Monday, May 14, 2007

Hold-em Poker, the best starting hands.

Like everything in Poker, the best starting hand depends. What type game are you playing? Limit, No Limit or a Tournament. What are the stakes? What is the texture of the game? How well do you play? Most important, what is your position?

Obviously American Airlines (AA) is the best possible starting hand, but how good it is depends upon how many opponents you are facing. Against one opponent a pair of Aces will win about 85 percent of the time. Against five opponents it will win only about 18 percent of the time.

If you are playing limit Poker and the stakes are less than $10-20, play, ABC, book poker. David Sklansky and Mason Malmuth have written excellent books that rank hands into five categories. They also have good basic playing strategies.

If you are playing limit, $10-20 and higher, no limit or Tournaments things are more complicated.

What is the texture of the game? Is it loose passive, where players rarely raise before the flop and four or five players are in to see the flop? Is it tight aggressive, where the first player to enter the pot raises and gets only one, two or no callers? Or is the table full of maniacs who raise often and several players will put in four bets to see the flop? Each of these games requires different starting hands, but in general Hold-em favors big cards over small ones.

How well do you play? If you are an excellent player, who can control the game, read your opponents, and use a number of strategies you can play more hands than an inferior player.

In Hold-em position is probably the most important consideration. There are three categories of position. If you are under the gun, one of the first three players to act, you need really good hands. If you are in middle position and no one has voluntarily entered the pot you can loosen up your requirements. In late position, if no one has entered the pot, you can play just about any two cards, raise and hope to steal the blinds. If you get called, especially by one of the blinds, you can still steal the pot. Most of the time when there are two players, the flop misses both of them. When that happens and your opponent checks, bet, he will probably fold. In a higher limit, no limit, or tournaments, stealing the blinds is important.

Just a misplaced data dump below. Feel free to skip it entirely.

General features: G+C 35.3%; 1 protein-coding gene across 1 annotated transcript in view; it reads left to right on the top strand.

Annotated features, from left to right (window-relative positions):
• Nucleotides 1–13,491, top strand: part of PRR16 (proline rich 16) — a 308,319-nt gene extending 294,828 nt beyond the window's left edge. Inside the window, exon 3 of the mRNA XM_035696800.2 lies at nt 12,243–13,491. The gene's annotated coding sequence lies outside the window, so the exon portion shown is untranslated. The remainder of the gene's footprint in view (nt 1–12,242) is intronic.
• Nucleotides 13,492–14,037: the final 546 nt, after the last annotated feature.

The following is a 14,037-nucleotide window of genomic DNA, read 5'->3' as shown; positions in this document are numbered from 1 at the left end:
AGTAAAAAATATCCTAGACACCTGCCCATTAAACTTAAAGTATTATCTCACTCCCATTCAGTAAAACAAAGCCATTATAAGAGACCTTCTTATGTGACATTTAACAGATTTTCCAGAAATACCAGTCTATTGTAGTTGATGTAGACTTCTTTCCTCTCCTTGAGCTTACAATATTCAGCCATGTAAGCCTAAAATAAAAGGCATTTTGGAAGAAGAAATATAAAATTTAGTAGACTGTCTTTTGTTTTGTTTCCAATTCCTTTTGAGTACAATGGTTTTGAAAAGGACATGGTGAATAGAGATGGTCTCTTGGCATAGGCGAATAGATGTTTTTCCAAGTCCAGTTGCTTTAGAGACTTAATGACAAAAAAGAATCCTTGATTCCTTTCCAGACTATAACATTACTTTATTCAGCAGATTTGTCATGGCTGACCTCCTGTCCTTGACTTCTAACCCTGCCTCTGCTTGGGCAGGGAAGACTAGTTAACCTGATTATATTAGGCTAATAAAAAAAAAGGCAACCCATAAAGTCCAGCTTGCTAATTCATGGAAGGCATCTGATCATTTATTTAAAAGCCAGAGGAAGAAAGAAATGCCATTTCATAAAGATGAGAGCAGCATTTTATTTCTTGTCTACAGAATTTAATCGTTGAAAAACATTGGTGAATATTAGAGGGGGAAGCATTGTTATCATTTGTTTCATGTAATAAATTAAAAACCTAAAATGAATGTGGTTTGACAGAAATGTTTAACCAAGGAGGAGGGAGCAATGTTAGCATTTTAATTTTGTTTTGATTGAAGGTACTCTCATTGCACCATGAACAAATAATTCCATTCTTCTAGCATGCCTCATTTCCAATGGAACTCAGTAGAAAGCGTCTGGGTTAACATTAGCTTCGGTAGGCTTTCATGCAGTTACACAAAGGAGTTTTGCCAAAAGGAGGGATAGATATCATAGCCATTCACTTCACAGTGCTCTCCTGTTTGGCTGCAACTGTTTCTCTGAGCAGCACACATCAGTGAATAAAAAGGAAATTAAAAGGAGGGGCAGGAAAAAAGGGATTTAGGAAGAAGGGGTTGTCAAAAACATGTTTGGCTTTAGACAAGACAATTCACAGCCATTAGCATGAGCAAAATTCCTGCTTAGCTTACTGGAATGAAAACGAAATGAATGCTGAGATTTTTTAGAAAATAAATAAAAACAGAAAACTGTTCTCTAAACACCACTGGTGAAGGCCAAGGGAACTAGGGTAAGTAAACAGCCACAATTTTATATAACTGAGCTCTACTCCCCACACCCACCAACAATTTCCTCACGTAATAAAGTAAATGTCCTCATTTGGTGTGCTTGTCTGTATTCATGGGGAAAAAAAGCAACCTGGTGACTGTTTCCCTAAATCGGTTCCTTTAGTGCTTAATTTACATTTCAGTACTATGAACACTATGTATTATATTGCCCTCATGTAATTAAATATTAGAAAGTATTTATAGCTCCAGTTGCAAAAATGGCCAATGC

The best way to determine the value of your hand is through experience. Read some books to learn the basics, then play a lot of low limits to hone your skills. As you improve your play, advance to higher limits, and no limit. In learning no limit, tournaments are a good way to get experience. You only risk the buy in, a dollar to ten grand, and if you are good and/or lucky the payoff can be large.

To play good poker is like that old joke, "How do you get to Carnegie Hall? Practice, Practice, Practice."

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